When my wife and I were looking for a place to move our family to escape the Midwest, we considered several locations. She loves mountains and water, I love big cities. We spent an anniversary in Asheville, she vacationed to the Carolina coast as a kid, and though we’d never been to Charlotte before, we knew North Carolina should be at the top of our list.
So what put Charlotte above other options for us? Professional sports.
The first time I heard of Charlotte was while playing with the Hornets on the “NBA Jam” video game. The Purple and Teal were a popular choice for kids all across the country: Muggsy Bogues provided the speed, steals and shots, and Larry Johnson provided the dunks. And the color scheme — it was ’90s iconic.
— Seth Stewart (@pressboxseth) December 7, 2012
And then the Panthers came around, too, and people around the country began to recognize Charlotte as a “major” city.
Is Charlotte a “major” city without the Hornets and Panthers? Of course. Are there other needs in the city besides helping to fund the arrival (or return) of professional sports teams? Absolutely. It’d be silly to pretend otherwise.
But for this kid growing up in the Midwest, a kid who’d never been to the Carolinas, the Hornets and the Panthers put Charlotte on the map.
There’s another professional sports team hoping to join the duo of the Purple and Teal and the Black and Blue. In January, Bruton and Marcus Smith of NASCAR fame submitted a bid to Major League Soccer to bring a professional soccer franchise to Charlotte, hoping to play in a renovated/rebuilt Memorial Stadium in Elizabeth, just outside the I-277 loop.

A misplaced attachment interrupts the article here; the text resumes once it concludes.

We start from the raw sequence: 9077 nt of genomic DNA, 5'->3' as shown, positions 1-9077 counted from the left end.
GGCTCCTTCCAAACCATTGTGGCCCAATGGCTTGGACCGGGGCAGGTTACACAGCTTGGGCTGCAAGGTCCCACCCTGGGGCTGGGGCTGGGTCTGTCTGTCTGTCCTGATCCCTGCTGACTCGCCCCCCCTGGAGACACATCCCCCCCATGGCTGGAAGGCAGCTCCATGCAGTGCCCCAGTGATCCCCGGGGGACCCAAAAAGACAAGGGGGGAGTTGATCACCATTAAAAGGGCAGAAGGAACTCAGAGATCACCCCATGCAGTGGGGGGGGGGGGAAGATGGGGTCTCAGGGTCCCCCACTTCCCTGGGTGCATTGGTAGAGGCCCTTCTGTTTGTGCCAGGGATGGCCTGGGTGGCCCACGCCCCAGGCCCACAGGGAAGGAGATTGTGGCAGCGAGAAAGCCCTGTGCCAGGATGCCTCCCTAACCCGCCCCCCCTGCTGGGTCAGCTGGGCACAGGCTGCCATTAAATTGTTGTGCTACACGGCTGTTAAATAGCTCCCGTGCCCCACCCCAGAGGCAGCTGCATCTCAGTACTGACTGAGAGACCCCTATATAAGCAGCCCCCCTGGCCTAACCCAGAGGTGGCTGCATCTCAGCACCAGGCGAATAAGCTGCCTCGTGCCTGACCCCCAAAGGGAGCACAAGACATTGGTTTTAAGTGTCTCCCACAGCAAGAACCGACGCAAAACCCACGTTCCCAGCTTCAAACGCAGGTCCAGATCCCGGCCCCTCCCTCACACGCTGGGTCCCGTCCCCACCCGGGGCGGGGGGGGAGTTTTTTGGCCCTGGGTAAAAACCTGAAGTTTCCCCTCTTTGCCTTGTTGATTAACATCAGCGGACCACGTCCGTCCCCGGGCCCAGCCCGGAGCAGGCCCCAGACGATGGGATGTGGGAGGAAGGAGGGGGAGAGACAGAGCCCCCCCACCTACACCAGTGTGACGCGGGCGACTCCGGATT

The sport of the future no longer, it’s time to bring soccer to the heart of Charlotte. #MLS4CLT
— MLS4CLT (@MLS4CLT) June 29, 2017
And they’re asking for help to pay for the $175 million stadium: A 50 percent split between public and private funding, with the city’s contribution coming from a “tourism tax” pool specifically created for this sort of investment.
In January, Mecklenburg County voted to pay $43.75 million for the stadium, and also agreed to finance $75 million to be paid back by the Smiths over 25 years, in addition to their $12.5 million initial investment. The city is expected to vote on its share of the funding, between $30–$45 million, at the end of the month.
The completed stadium would be owned by Mecklenburg County, and the team would play a minimum of 17 regular season games there over the course of the March-October season.
The public costs are far lower than major cities (including Charlotte) have put towards NFL, MLB, or NBA venues.
Charlotte City Council members have asked fans to let them know their opinion on the funding vote, and MLS4CLT has put together a new website for residents to let the council know what they think.
I think the proposal for a 50/50 public-private split on funding the renovation/rebuilding of Memorial is a win-win-win for everyone involved. It’s a good deal for the city, which reaps multiple benefits of another professional sports franchise putting Charlotte on the map. It’s a good deal for the county, which gets a brand new “world-class” stadium while paying only 25 percent of the cost.
And it’s a good deal for us as Charlotteans.
Sports teams are civic assets
I grew up in St. Louis and my relationship with my city and, in some ways, my identity revolved around professional sports. When Cardinals baseball season started in March, I knew summer was coming. And when baseball season came to an end, I knew I was in for a cold winter of Blues hockey (and Rams football, too, but let’s not go there). As a Buckeye in college football crazy Ohio, my wife has a similar story.
Professional sports were the main reason my suburban family actually went into the city. It’s how I connected with my hometown. Teachers, servers, bank tellers, grocery store cashiers — they knew the score of last night’s game and who the home team was playing the next night.